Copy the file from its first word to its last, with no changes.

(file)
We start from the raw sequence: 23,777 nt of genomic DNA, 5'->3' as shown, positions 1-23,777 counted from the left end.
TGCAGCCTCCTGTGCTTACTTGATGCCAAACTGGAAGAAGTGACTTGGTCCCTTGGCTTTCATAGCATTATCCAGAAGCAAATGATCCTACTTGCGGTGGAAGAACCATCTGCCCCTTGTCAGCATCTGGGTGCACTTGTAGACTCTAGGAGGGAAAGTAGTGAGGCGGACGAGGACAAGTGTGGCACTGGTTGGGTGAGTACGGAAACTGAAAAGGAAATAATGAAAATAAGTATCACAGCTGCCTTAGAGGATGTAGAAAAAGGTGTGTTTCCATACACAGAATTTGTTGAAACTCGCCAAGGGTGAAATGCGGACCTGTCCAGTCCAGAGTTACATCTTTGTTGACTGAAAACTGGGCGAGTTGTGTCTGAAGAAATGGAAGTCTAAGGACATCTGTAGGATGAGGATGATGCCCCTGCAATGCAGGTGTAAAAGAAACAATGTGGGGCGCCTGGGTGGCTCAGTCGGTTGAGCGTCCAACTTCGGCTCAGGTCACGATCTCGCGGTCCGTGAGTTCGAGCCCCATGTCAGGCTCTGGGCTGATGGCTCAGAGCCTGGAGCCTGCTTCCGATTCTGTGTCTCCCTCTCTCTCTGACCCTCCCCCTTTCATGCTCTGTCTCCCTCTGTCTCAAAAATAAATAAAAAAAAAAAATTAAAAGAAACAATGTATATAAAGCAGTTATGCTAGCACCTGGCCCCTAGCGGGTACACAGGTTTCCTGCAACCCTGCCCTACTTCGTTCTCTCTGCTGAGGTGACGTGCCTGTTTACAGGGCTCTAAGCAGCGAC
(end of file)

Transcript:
We start from the raw sequence: 23,777 nt of genomic DNA, 5'->3' as shown, positions 1-23,777 counted from the left end.
TGCAGCCTCCTGTGCTTACTTGATGCCAAACTGGAAGAAGTGACTTGGTCCCTTGGCTTTCATAGCATTATCCAGAAGCAAATGATCCTACTTGCGGTGGAAGAACCATCTGCCCCTTGTCAGCATCTGGGTGCACTTGTAGACTCTAGGAGGGAAAGTAGTGAGGCGGACGAGGACAAGTGTGGCACTGGTTGGGTGAGTACGGAAACTGAAAAGGAAATAATGAAAATAAGTATCACAGCTGCCTTAGAGGATGTAGAAAAAGGTGTGTTTCCATACACAGAATTTGTTGAAACTCGCCAAGGGTGAAATGCGGACCTGTCCAGTCCAGAGTTACATCTTTGTTGACTGAAAACTGGGCGAGTTGTGTCTGAAGAAATGGAAGTCTAAGGACATCTGTAGGATGAGGATGATGCCCCTGCAATGCAGGTGTAAAAGAAACAATGTGGGGCGCCTGGGTGGCTCAGTCGGTTGAGCGTCCAACTTCGGCTCAGGTCACGATCTCGCGGTCCGTGAGTTCGAGCCCCATGTCAGGCTCTGGGCTGATGGCTCAGAGCCTGGAGCCTGCTTCCGATTCTGTGTCTCCCTCTCTCTCTGACCCTCCCCCTTTCATGCTCTGTCTCCCTCTGTCTCAAAAATAAATAAAAAAAAAAAATTAAAAGAAACAATGTATATAAAGCAGTTATGCTAGCACCTGGCCCCTAGCGGGTACACAGGTTTCCTGCAACCCTGCCCTACTTCGTTCTCTCTGCTGAGGTGACGTGCCTGTTTACAGGGCTCTAAGCAGCGAC